“The onus is on companies to methodically identify and assess natural disaster risks to commit the necessary capital to improve structural resilience. In this regard, the CFO is accountable.”
In a nutshell, this excerpt is the main point put forward by FM Global’s new whitepaper Master the Disaster: Why CFOs Must Initiate Natural Catastrophe Preparedness in 2019 and Beyond, which examined where the chief financial officer stands when it comes to preparing against major weather-related property damage and business interruption losses.
FM Global analyzed 10-K filings of nearly 100 public companies that were impacted by Hurricanes Harvey, Irma, or Maria in 2017. Based on its review, the mutual insurance firm found that many CFOs should be allocating more capital to reduce the financial repercussions of natural disasters, “or risk facing volatile balance sheets and other potential consequences of their inaction.”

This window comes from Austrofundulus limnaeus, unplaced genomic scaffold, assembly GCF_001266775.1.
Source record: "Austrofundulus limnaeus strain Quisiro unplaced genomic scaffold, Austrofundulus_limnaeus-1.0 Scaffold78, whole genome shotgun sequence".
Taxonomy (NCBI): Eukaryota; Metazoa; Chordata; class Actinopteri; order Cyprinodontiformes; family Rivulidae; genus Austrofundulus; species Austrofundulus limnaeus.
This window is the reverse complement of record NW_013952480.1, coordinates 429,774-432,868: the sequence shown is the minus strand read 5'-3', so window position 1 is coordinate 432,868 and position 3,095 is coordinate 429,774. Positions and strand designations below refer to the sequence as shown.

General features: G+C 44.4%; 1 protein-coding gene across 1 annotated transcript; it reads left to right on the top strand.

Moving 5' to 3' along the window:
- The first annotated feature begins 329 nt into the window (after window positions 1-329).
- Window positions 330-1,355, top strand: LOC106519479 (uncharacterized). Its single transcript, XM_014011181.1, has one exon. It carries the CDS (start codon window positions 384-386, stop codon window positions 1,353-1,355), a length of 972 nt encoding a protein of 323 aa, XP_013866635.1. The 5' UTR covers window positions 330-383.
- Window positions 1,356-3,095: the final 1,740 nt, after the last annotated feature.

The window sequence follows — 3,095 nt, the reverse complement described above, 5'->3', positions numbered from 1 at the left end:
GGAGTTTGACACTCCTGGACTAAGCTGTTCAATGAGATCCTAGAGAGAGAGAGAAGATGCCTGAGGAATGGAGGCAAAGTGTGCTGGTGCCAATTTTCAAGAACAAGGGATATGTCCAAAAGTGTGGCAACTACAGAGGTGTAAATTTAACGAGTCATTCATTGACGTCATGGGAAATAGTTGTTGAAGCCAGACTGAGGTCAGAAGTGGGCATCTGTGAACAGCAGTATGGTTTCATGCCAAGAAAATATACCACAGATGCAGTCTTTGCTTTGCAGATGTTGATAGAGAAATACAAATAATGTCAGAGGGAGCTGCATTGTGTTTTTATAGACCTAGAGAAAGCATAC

Kevin Ingram, himself a chief financial officer at FM Global, believes “the buck stops with the CFO.”
In the whitepaper, he stated: “Board members, shareholders, investors, and analysts during quarterly earnings calls will increasingly want credible information on the company’s preparedness for the next big one. And that requires the CFO to ask tough questions and undertake thoughtful cost-benefit and return-on-investment analyses for capital allocation purposes.”
The document includes insights from business risk analysts as well as examples of actual losses. For instance, a New York-headquartered conglomerate reported net catastrophe losses of US$256 million from the three hurricanes and California wildfires.
“If the CFO doesn’t lead the charge to invest in reducing natural-hazards exposures, they will be the ones that stakeholders hold accountable for not properly addressing the risks,” said Ingram, who also serves as executive vice president at FM Global.